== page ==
No one doubts Doug Bracewell's talent, but the imbibing international cricketer has again made "a very poor decision".
"Whether he's contracted with us or New Zealand, if he keeps doing what he's doing then no one will tolerate it every time," said the Central Districts director of cricket Craig Ross yesterday after the Stags allrounder again found himself in the national and international media spotlight following another drinking episode.
"Our job is to help boys to grow up to become big boys," Ross said after Bracewell and former Hawke's Bay cricketer and fellow international Jesse Ryder drank alcohol at an Auckland bar until the early hours on Waitangi Day on the opening day of the first test against India at Eden Park.
Speaking from Nelson, where the Stags are playing a four-day Plunket Shield match against the Otago Volts at Saxton Oval, he said CD Cricket was waiting for New Zealand Cricket's plan on the Black Caps test player before deciding what part it could play as a major association.
"There's no doubt he's a highly valuable player but he needs to change his ways," Ross lamented of the Taradale Cricket Club premier player who was part of the 13-man squad with Ryder but missed out in the final cut.
The Heinrich Malan-coached CD team had the 23-year-old bracketed to play but discovered he had a broken foot, although he was reportedly fit after training before the selection on Wednesday.
Ryder played for the Volts from Friday, carving up an unbeaten century (17th first-class one) amid reports he had ditched his manager, Aaron Klee.
However, the pair had robbed the media limelight from Black Caps skipper Brendon McCullum's double ton and the Kiwis' 40-run victory over the touring India team yesterday.
Bracewell's teammate, veteran Jamie How, is on the verge of scoring a double ton when he resumes batting today in Nelson on 194 runs.
Ross was also clueless on how Bracewell injured his foot. The bowler was the back-up speed merchant for the Black Caps if Tim Southee, Trent Boult or Neil Wagner had picked up injuries while Ryder was bracketed with CD batsman Ross Taylor, whose wife is expecting their second child in the next few days.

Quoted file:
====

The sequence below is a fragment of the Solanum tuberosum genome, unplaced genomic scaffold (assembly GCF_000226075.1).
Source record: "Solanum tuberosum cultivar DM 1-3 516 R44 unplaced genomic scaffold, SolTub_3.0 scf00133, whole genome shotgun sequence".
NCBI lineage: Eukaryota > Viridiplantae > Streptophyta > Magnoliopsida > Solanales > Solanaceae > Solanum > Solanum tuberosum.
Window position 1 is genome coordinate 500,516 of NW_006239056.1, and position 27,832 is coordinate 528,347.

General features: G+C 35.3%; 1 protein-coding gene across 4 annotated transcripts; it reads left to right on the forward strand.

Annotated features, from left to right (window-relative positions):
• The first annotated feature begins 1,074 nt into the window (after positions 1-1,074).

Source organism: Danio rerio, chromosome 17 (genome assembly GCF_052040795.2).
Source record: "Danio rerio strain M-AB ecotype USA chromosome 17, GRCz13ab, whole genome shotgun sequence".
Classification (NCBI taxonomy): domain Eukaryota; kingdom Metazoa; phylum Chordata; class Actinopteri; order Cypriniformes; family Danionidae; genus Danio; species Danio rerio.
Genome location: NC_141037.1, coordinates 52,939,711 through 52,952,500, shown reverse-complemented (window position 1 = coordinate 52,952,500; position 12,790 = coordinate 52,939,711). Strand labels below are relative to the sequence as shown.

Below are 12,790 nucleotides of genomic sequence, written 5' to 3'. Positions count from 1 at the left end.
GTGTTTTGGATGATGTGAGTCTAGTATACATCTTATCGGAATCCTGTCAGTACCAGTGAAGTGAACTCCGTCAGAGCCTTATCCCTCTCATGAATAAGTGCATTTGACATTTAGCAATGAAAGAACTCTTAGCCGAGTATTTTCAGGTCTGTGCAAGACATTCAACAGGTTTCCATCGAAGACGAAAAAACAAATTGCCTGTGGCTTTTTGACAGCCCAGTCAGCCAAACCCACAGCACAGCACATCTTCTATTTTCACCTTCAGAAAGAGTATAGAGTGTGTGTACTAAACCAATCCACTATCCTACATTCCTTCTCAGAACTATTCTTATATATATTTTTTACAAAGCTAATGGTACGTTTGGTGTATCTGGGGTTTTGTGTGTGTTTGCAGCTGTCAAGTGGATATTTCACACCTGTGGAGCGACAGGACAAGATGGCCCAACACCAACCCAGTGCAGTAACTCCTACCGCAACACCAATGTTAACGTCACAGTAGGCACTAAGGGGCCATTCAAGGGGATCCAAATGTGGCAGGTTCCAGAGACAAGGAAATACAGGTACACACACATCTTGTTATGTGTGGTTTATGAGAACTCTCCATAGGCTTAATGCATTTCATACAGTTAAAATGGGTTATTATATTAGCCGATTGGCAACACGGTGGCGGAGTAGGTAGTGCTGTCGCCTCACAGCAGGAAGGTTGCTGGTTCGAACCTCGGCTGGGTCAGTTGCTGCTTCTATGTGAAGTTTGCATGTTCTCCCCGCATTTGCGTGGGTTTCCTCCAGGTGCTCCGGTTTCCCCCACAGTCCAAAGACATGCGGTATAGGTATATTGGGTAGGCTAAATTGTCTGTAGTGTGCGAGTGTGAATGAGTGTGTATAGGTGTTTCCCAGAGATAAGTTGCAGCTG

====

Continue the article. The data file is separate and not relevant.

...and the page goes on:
"At the end of the day everyone's disappointed but no one will be more disappointed than Dougie," Ross said, adding it all boiled down to Bracewell's poor decision making.
"He's made bad decisions again and NZ Cricket are addressing his contract.
"So we're just waiting for wherever they put Dougie in their plan."
Bracewell and Ryder are repeat offenders for boozy nights and breaking team protocol. In February 2008 Ryder shoved his hand through a window in a Christchurch bar, damaging ligaments.
Almost a year later he was suspended from an ODI in Auckland for late-night drinking in Wellington.
In February 2012 Bracewell and Ryder received game bans for becoming embroiled in a Napier bar altercation following an ODI.
In March last year Bracewell missed the test series against England after cutting his foot on glass cleaning up after a party at his Napier South house. In that month someone assaulted Ryder at a Christchurch bar before he received a six-month ban for failing a drug test.
In November CD stood down Bracewell for a T20 game after he returned late following a few drinks with Volts players the night before a game in Hamilton.
Ross said as far as CD was concerned, Bracewell's case was black and white and he needed to make valued judgments about his career.
"Don't get me wrong. If Dougie needs assistance CD's happy to provide it, but he needs to be getting his life together and sorting it out," he said, drawing parallels between NZ Cricket and New Zealand Rugby Union's approach to dealing with recidivists.
Should NZ Cricket terminate Bracewell's contract, Ross said CD would have to look at their end but "we haven't even gone that far yet".
He felt it was a "total cop-out" for anyone to look at any other reasons as to why Bracewell was in a similar predicament.
While it was unclear how bad his injury is and how long he would be out, Ross said Bracewell's myopic actions had, no doubt, had an impact on the Stags.
CD are defending shield champions and finished last two years in a row in the HRV Cup T20 competition.
"He's just not playing and obviously having an impact on us and on his career ... so he's got to start taking responsibility for his actions. The question is what will Dougie do about it?"
The Stags yesterday had a handsome 395-run lead over Otago with seven wickets in hand as captain Kieran Noema-Barnett (68 not out) resumes batting with him today at Saxton Oval.
How eclipsed his highest first-class score when he reached 191.
"I'm just ticking along. It's nice to get out on a flat one [wicket]," said the 32-year-old from New Plymouth after carving up 24 boundaries and three sixes from 235 balls in 324 minutes.
A first-dig ton would have been better but "we'll take them anyway they come", he said after Otago declared at 271-3 on the heels of CD amassing 307 all out in their first innings.
Asked if How would bring his 200 before Noema-Barnett declared today, he said it was possible but he preferred to "enjoy a couple of beers and worry about it tomorrow".
Opening batsman Ben Smith retired hurt on 11 after Jimmy Neesham's bouncer stayed low to catch him between the eyes.
Smith took five stitches to the cut, added to three above an eye in training.